I enjoyed Deadlocked more than Dead in the Family, but a bit less than the previous book in the series, Dead Letters. And while I will definitely take this series to its conclusion, no matter how heartbroken I know I’ll be about the direction this story seems to be headed, I will probably stick with re-reading just the first nine books in the series as I’ve done four times already.
Not enough Eric. While the author may have other plans for good ol’ Sookie, it is hard to see such an important character in the series play such a minor role in this book. Especially since the frame job surrounds him.
Not enough excitement. While I admit that the violence was escalating in a rather shocking way in poor Sookie’s life prior to this book, there didn’t seem to be that much going on here. Even with a murder, an underhanded plot and a huge cast of characters.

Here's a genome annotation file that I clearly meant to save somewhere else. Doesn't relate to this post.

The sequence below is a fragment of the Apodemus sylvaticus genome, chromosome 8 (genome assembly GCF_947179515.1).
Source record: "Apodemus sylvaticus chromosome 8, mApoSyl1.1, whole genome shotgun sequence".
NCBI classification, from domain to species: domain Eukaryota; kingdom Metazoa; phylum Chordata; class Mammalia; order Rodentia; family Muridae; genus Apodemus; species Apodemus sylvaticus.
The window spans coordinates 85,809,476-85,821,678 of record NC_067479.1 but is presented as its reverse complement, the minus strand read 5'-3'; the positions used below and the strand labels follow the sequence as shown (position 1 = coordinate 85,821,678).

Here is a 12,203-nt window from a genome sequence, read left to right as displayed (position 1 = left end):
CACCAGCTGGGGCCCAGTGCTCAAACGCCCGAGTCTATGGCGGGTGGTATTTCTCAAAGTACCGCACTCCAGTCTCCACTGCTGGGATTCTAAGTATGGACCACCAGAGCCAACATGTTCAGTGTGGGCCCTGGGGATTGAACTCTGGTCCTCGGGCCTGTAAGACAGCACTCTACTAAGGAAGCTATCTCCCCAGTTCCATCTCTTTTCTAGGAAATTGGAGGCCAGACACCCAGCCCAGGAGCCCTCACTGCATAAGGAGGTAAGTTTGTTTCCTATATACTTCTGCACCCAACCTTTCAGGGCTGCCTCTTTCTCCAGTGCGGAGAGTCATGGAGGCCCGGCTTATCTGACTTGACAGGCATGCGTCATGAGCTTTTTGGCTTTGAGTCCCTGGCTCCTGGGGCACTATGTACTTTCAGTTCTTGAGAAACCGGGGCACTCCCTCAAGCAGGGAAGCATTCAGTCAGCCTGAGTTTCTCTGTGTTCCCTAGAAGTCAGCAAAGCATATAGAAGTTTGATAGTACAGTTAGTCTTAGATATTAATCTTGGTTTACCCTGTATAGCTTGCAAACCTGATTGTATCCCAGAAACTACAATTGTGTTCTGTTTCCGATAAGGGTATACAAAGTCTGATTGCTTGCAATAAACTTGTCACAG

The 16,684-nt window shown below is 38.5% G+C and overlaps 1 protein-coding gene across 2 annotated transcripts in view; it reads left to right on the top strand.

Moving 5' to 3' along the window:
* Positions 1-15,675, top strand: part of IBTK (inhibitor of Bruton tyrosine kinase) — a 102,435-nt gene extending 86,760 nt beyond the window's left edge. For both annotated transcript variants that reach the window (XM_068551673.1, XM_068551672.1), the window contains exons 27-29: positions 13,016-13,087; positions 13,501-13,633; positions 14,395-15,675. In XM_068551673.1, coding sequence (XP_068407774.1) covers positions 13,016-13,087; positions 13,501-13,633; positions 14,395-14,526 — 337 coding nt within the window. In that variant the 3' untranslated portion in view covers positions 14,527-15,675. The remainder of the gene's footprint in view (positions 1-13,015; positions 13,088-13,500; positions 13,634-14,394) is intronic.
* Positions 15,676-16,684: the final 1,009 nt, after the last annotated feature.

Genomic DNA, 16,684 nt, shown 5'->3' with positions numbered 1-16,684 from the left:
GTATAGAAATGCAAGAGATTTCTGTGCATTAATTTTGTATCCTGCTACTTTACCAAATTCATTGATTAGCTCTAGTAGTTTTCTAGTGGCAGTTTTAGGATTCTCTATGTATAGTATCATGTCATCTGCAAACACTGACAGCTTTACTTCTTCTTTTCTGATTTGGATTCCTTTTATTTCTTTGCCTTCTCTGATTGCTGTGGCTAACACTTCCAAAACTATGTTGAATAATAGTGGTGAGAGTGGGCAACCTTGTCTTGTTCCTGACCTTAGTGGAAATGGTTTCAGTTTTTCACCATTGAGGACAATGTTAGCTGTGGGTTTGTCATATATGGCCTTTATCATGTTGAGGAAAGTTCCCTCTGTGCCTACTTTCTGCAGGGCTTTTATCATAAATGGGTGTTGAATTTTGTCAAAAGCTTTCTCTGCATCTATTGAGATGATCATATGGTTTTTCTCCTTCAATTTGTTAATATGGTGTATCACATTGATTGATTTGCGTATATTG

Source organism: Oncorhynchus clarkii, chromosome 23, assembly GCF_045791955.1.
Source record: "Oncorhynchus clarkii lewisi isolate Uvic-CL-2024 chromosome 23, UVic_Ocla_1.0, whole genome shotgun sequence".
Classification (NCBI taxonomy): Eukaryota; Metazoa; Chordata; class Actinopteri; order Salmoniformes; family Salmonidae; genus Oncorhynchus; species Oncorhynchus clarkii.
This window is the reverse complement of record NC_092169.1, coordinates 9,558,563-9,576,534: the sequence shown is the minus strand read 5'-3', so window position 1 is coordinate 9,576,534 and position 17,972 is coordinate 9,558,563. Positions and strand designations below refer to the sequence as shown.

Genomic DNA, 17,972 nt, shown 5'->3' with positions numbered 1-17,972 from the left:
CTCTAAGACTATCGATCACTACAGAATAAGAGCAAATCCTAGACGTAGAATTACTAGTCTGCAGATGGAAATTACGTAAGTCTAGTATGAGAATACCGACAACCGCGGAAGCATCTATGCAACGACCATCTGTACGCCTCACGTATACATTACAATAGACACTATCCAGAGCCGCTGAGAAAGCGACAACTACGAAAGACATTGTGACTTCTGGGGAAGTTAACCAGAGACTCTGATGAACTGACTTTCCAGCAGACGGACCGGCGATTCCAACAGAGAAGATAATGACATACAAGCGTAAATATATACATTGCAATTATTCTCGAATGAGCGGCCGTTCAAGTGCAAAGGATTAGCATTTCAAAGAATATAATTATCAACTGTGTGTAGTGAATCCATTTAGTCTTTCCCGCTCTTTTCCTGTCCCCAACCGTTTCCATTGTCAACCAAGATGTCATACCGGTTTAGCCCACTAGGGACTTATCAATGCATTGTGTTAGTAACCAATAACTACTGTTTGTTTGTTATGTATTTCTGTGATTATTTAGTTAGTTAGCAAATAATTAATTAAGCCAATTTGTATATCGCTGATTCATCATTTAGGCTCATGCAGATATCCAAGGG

Not enough heat. While the scenes don’t have to be the steamy kind of hot, there should have been some heat. From somewhere. But there was just no fire or passion in any of the exchanges between any of the characters. The one brief booty call was rushed and not at all sexy. And without any intensity in the glances or fiery arguments, there just wasn’t any real spark.
A nerve-wracking conclusion. Well, the ending certainly delivers. It created that twisty knotty feeling that was missing throughout this read. The way things left off will make many readers very nervous about what to anticipate in the last book. The last ten percent of the story was exciting. And the ending will definitely keep readers guessing about what’s to come.
I’d loved two vampires. Bill had broken my heart. Maybe Eric was on the way to doing the same thing.
I began to think I was spoiled. There was no such thing as boring sex with Eric.
I wondered if he’d dance for me, if I asked him nicely. I was having a very pleasant fantasy about that when Claude reemerged on the stage, still in his spangled tights and boots.